Fighting terror

Fighting terror



 The bill militates against the well-accepted norms of jurisprudence and fairness and is liable to be misused, as similar laws like the POTA in the past. The Central government has pointed out three most objectionable provisions in the bill to justify its decision. The bill makes confessions to the police a ground for judicial conviction, gives a veto power for the public prosecutor in the matter of grant of bail and extends pre-trial detention from three months to six months. They practically make the state the deciding authority on the culpability of the accused and shifts the power away from the courts. The threat of terror cannot be used as an excuse to abridge the ordinary rights of people and compromise the rule of law.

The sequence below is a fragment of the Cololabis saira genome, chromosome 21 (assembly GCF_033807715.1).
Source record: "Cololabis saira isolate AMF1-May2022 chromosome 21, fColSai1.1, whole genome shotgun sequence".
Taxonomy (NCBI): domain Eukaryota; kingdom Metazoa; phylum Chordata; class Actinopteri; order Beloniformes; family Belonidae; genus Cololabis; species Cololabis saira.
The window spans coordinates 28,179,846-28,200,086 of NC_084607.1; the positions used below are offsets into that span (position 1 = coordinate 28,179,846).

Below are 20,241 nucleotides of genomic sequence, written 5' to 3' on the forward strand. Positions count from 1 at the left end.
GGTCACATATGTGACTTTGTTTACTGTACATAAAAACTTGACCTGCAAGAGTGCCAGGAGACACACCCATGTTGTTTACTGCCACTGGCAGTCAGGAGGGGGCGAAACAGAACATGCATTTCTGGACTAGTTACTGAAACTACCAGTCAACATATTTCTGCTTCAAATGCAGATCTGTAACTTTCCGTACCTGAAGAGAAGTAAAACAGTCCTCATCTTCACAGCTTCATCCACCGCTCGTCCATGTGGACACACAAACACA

The POTA was repealed because it contained provisions similar to those in the Gujarat bill. Maharashtra and Karnataka have laws which have very draconian provisions but these received Presidential assent when the NDA government was in power. The constitutional validity of these laws, supposedly to fight terrorism, is yet to be tested too. This is not to argue that strict legislation is unnecessary to address the problem of terrorism but to underline the need to handle it within the framework of a constitutional system. Bills on similar lines by Andhra Pradesh and  Rajasthan  should also be judged in the light of the same norms  which were used to judge the Gujarat bill. Since terrorism poses the same kind of challenge, it should be handled on the basis of a national consensus.

Gujarat chief minister Narendra Modi has accused the Centre of political bias and does not see the need to make any changes in the bill. He feels removing the controversial provisions will make the law ineffective. This is in line with his and his party’s view that the harshest laws are required to fight terrorism, howevermuch they go against the rights of citizens. The view has been proved wrong by experience, but they have refused to accept it.

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